Micro-CT unravels mummy mystery


CT scans of 2,100 year old mummy from the Ptolemaic period - previously thought to be that of a hawk - have surprised experts by revealing it is actually a human fetus. Maidstone Museum UK, worked with Andrew Nelson (Western University) and a team specialists to determine dates, places of origin and mummification methods of its artefacts. With the help of Nikon CT (computed tomography), the unexpected discovery was made.

EA 493 - Mummified hawk, Ptolemaic period. Image: ©Maidstone Museum

Maidstone MuseumIMG 0120 resized webThe mummy is loaded in the XT H 320 and is ready to be scanned. Image: ©Maidstone Museum is home to a vast collection of fine art and historical artefacts with over 600,000 items of international importance. Amongst these items are a selection of mummies. The majority of these are animals such as snakes, crocodiles, cats and birds, aside from one resident human mummy - Ta-Kush. A recent project titled 'Ancient Lives' at the museum, led to these artefacts being scanned using CT to determine dates and places of origin as well as mummification methods.

The resulting CT scans provided some interesting information about the mummies, but 'EA 493' the mummified hawk of the Ptolemaic period had a much bigger secret inside. Experts were incredibly surprised to see that the initial scans revealed a human fetus. Although these scans managed to reveal that the hawk was actually a human fetus, the scans still lacked true detail.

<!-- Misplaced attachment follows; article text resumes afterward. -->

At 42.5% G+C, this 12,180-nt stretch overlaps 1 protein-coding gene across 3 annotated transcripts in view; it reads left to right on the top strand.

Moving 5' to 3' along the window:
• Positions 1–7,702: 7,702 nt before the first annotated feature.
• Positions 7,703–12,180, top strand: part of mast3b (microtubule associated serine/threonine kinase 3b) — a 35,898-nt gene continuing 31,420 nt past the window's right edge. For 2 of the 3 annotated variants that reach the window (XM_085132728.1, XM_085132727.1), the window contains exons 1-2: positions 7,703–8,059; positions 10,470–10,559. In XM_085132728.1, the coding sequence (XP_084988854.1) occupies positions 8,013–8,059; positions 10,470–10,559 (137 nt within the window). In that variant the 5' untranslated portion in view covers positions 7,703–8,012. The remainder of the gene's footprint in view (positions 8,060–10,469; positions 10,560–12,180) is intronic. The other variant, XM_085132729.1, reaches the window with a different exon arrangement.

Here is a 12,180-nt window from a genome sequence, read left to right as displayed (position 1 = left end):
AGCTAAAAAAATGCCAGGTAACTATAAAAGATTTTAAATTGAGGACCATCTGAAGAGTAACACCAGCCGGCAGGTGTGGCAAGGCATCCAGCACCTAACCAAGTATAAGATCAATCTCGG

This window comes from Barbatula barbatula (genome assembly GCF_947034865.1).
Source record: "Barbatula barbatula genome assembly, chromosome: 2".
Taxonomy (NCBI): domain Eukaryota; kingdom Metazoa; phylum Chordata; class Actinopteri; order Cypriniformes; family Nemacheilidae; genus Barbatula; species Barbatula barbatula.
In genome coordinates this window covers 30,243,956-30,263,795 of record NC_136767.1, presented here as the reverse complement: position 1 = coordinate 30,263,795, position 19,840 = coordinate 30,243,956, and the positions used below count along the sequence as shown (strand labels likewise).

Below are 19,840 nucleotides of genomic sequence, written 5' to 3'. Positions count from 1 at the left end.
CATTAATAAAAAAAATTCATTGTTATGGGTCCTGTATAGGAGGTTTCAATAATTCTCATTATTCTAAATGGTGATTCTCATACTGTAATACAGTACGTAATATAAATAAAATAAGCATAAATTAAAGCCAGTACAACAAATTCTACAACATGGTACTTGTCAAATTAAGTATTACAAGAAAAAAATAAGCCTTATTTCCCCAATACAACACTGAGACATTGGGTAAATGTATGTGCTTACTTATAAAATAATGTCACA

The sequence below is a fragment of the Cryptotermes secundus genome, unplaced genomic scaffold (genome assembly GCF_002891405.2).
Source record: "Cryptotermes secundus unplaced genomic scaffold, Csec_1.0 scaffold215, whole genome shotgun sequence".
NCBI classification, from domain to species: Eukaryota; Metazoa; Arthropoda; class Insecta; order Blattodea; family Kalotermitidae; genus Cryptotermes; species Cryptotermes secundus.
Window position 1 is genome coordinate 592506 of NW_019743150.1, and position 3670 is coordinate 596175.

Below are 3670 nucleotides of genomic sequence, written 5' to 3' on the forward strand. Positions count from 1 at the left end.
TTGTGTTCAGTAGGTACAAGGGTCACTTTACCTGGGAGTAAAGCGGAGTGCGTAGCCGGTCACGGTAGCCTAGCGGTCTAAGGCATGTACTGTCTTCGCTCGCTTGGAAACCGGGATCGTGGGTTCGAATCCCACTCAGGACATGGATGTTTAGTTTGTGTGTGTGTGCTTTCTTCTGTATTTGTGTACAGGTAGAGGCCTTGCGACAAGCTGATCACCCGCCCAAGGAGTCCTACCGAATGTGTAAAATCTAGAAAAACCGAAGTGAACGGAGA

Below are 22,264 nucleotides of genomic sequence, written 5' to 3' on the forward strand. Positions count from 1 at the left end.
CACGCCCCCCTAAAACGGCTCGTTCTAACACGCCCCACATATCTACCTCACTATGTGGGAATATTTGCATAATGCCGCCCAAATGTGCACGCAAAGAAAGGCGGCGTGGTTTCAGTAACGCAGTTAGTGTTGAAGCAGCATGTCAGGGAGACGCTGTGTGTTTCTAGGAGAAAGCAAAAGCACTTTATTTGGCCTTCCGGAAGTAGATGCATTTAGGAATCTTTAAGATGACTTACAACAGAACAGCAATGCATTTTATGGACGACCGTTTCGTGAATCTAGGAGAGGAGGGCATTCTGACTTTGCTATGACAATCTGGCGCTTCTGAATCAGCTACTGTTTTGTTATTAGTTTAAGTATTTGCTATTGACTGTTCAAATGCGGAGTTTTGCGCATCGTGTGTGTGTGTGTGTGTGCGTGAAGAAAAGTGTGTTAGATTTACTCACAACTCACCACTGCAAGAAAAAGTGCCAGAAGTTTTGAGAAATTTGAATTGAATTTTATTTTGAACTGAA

IMG 0126 resized webThe resulting scans are analysed. Image: ©Maidstone MuseumBio-archaeologist, Andrew Nelson - Anthropology professor and mummy expert at Western University worked closely with both the Maidstone Museum and Nikon Metrology to conduct micro-CT scans and take a closer look. With the extremely high resolution micro-CT scans, the team was able to virtually unwrap the mummy. The digital model created from 360 degree CT scans can be virtually dissected and sliced limitlessly, whilst preserving the original specimen, causing no damage.

The resulting scans show well-formed toes and fingers but a skull with severe malformations. Andrew Nelson explains, “The whole top part of his skull isn’t formed. The arches of the vertebrae of his spine haven’t closed. In this individual, this part of the vault never formed and there probably was no real brain. It would have been a tragic moment for the family to lose their infant and to give birth to a very strange-looking fetus, not a normal-looking fetus at all. So this was a very special individual.”

In the video below, take a look at what the micro-CT scans revealed and listen to the words of Andrew Nelson on what the unique story behind this mummification would have been.





Read more about this discovery below: 

  • Western University's press release on the subject.
  • Maidstone's Museum's article on the discovery.

Or learn more about Nikon Metrology's CT inspection services.